Not all items a retailer sells are created equal. Some have higher elasticity or stronger pricing power. Certain items that are on promotion will be especially effective in driving traffic, while others are better used as basket- or margin-builders. For example, our analysis in the men’s apparel category shows that compared with everyday basics, promotions for in-season fashion items bring significantly more people into stores. The same is true for lower-ticket sub-brands and product lines at aggressive price points.

At the same time, retailers need to be aware of the signals they send to consumers when deciding which items to promote and how often. Understanding which are the strongest or marquee items, brands and product lines is essential because their value could easily be eroded by over-promoting them. Promoting too frequently may cause consumers to equate a brand with low prices, which is probably not the profile a retailer wants to communicate unless it’s a low-cost retailer.

How does response vary across tactics (discount depths and promotion structure)?

Promotions comprise a rich set of tools — it’s no longer enough to just pull out a hammer every time there’s something that needs doing. Instead, retailers should match the tool to the job, making sure their promotional structure is aligned to the desired outcome and the manner in which their customers shop. For instance, if the aim is to build basket size, more complex, tiered promotions — such as giving increasing discounts for each subsequent item purchased — may be a better way to go. Copromoting the right items across the store, and knowing which promotional levels are too deep or not deep enough, will help drive sales further and improve profits.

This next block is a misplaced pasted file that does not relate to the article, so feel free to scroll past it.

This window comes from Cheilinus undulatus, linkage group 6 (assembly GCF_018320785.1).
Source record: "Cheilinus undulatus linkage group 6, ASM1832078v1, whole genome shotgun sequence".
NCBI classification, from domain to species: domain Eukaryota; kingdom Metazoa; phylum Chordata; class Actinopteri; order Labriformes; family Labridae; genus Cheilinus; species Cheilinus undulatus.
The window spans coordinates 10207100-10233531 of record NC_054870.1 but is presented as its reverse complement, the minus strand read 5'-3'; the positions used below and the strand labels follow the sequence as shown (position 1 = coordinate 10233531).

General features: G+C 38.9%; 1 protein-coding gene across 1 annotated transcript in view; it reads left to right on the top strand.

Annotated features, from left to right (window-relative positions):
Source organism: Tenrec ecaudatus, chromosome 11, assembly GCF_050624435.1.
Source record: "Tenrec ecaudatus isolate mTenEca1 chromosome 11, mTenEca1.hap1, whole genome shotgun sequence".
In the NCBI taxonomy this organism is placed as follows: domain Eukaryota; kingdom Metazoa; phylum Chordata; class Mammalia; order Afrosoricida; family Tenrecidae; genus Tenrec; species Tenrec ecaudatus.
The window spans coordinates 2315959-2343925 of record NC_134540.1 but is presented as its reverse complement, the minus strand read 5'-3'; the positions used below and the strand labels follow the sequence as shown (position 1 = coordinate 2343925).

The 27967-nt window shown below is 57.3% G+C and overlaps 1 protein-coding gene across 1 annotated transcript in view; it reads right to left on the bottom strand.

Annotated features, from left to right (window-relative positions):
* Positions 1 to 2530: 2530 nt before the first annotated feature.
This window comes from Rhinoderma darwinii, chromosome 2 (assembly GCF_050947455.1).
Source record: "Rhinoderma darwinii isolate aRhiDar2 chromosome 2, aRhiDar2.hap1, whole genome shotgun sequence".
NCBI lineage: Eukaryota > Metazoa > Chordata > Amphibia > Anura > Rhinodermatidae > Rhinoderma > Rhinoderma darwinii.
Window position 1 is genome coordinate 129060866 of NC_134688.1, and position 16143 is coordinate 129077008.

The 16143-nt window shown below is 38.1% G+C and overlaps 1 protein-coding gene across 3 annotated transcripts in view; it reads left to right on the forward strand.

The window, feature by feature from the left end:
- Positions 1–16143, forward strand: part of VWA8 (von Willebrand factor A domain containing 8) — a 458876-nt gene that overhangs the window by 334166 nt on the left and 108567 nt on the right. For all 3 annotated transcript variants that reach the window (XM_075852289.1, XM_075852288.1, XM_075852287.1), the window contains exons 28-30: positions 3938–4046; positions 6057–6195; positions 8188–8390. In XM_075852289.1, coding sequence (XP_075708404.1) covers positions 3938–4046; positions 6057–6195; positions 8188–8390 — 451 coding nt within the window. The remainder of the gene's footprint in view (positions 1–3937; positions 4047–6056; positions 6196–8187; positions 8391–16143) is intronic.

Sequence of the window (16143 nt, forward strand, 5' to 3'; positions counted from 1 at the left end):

Who is most likely to respond (e.g., new versus existing customer groups)?

Most retailers have a vision that a customized promotions strategy — one that optimizes promotions for every consumer — is the future. But for major marketed promotions, that’s not always achievable or practical. Nevertheless, retailers need to make sure that their efforts target their most important customers who can “move the needle” — either those who drive the most sales or the ones who are the most profitable. Companies now have the data and analytic power to create specific customer profiles at relevant group levels — for example, loyalty members or top customers, or those who tend to purchase on certain occasions or within certain categories — and craft promotional offers tailored specifically to those groups.

Getting promotions right

Savvy retailers now have the tools to build their promotional calendars from the bottom up, eliminating wasted promotional dollars and moving from scattershot decision-making to effective actions tied to strategic objectives (e.g., driving traffic, building baskets, driving sales and profits). Our experience suggests that retailers can find between 400 and 700 basis points of incremental margin dollars by deconstructing and deploying promotions that are strategically designed, targeted and timed.

Of course, the most effective promotional strategy will differ for each retailer and must account for many things, including the intended value proposition, competitive position and pricing power, and the specific consumer segments served. But through data science and a careful, strategic approach, retailers can solve the promotional Rubik’s Cube and unlock substantial value.

Editor’s note: This article originally appeared on the Harvard Business Review website (HBR.org).